A Answers (3)
Stacy Wiegman, PharmD, Pharmacy, answeredTotal parenteral nutrition (TPN), sometimes called intravenous, or IV feeding, is a sterile IV fluid that contains all of the nutritional elements that are needed by the patient. It is intended for people who are unable to absorb nutrients from the gastrointestinal (GI) tract, such as those who have serious infection of the pancreas or intestines, serious burns, some cancers or removal of part of the GI tract. Before starting TPN, the parient should have not received enough nutrition by mouth for seven or more days. TPN is usually given in hospitals, but can be administered at home as well.
Christina Rollins, Nutrition & Dietetics, answered
Total Parenteral Nutrition, or TPN, is intravenous nutrition infused via a central venous catheter. It usually contains protein, carbohydrate, fat, multivitamin, minerals, and electrolytes needed for daily functioning. Physicians can also add certain other medications such as insulin to meet individual requirements. TPN should only be used when a patient's gastrointestinal (GI) tract is not functioning. Risks associated with TPN include, but are not limited to, infection and GI tract atrophy.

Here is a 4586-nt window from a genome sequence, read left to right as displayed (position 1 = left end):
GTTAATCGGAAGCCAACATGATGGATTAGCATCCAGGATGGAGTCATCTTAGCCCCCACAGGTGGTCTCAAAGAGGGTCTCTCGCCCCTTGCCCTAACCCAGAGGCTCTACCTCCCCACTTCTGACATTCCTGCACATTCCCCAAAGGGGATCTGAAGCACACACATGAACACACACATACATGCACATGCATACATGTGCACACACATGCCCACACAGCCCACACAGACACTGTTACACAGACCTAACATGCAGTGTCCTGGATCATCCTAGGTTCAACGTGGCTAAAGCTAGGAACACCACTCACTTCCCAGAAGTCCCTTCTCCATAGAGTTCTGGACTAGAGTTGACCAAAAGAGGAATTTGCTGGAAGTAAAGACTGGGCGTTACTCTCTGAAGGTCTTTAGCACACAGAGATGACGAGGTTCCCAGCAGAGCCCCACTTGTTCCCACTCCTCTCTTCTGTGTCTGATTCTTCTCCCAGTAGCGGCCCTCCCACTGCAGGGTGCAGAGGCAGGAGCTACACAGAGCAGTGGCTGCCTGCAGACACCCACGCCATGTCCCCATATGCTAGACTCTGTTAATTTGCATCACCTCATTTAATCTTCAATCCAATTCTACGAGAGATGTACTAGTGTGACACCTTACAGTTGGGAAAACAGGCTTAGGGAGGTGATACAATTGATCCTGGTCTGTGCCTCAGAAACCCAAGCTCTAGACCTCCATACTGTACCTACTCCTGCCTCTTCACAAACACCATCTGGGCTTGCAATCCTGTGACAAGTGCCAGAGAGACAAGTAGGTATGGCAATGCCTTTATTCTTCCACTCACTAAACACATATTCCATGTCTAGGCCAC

Total parenteral nutrition (TPN) gives a person liquid nutrition (such as protein, carbohydrates, and fats) through a tube (catheter) that is inserted into a vein. In a newborn, the tube may be inserted into the umbilical cord artery.
TPN places nutrients needed for growth and tissue repair directly into the blood, by passing the digestive tract completely.
A person's blood sugar and blood chemicals (such as electrolytes) are monitored while he or she receives this type of nourishment.
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